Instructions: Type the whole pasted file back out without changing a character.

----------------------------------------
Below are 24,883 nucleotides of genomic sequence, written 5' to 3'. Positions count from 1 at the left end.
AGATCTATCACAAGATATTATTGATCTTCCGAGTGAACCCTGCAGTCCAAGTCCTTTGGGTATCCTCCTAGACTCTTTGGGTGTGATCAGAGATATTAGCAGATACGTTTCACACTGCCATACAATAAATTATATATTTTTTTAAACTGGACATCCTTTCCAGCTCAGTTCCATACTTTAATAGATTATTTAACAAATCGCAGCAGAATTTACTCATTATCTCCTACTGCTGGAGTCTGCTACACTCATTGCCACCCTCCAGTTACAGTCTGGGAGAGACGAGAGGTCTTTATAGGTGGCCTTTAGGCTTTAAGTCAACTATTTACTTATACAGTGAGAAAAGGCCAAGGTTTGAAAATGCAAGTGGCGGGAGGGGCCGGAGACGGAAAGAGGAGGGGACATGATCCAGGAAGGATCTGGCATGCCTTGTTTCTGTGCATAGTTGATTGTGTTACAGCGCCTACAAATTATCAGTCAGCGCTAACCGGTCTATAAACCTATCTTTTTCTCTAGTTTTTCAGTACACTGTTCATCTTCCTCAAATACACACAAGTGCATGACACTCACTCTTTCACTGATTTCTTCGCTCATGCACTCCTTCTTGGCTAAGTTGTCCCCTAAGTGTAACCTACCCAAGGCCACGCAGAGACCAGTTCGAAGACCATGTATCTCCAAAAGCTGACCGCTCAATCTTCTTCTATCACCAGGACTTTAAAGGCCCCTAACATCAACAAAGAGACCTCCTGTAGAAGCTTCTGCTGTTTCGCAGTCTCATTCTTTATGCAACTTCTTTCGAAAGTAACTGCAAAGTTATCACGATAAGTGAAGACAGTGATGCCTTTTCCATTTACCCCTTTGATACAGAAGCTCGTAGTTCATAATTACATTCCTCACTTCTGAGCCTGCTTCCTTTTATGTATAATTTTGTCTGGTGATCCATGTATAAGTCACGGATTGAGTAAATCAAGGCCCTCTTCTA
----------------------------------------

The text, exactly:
Below are 24,883 nucleotides of genomic sequence, written 5' to 3'. Positions count from 1 at the left end.
AGATCTATCACAAGATATTATTGATCTTCCGAGTGAACCCTGCAGTCCAAGTCCTTTGGGTATCCTCCTAGACTCTTTGGGTGTGATCAGAGATATTAGCAGATACGTTTCACACTGCCATACAATAAATTATATATTTTTTTAAACTGGACATCCTTTCCAGCTCAGTTCCATACTTTAATAGATTATTTAACAAATCGCAGCAGAATTTACTCATTATCTCCTACTGCTGGAGTCTGCTACACTCATTGCCACCCTCCAGTTACAGTCTGGGAGAGACGAGAGGTCTTTATAGGTGGCCTTTAGGCTTTAAGTCAACTATTTACTTATACAGTGAGAAAAGGCCAAGGTTTGAAAATGCAAGTGGCGGGAGGGGCCGGAGACGGAAAGAGGAGGGGACATGATCCAGGAAGGATCTGGCATGCCTTGTTTCTGTGCATAGTTGATTGTGTTACAGCGCCTACAAATTATCAGTCAGCGCTAACCGGTCTATAAACCTATCTTTTTCTCTAGTTTTTCAGTACACTGTTCATCTTCCTCAAATACACACAAGTGCATGACACTCACTCTTTCACTGATTTCTTCGCTCATGCACTCCTTCTTGGCTAAGTTGTCCCCTAAGTGTAACCTACCCAAGGCCACGCAGAGACCAGTTCGAAGACCATGTATCTCCAAAAGCTGACCGCTCAATCTTCTTCTATCACCAGGACTTTAAAGGCCCCTAACATCAACAAAGAGACCTCCTGTAGAAGCTTCTGCTGTTTCGCAGTCTCATTCTTTATGCAACTTCTTTCGAAAGTAACTGCAAAGTTATCACGATAAGTGAAGACAGTGATGCCTTTTCCATTTACCCCTTTGATACAGAAGCTCGTAGTTCATAATTACATTCCTCACTTCTGAGCCTGCTTCCTTTTATGTATAATTTTGTCTGGTGATCCATGTATAAGTCACGGATTGAGTAAATCAAGGCCCTCTTCTA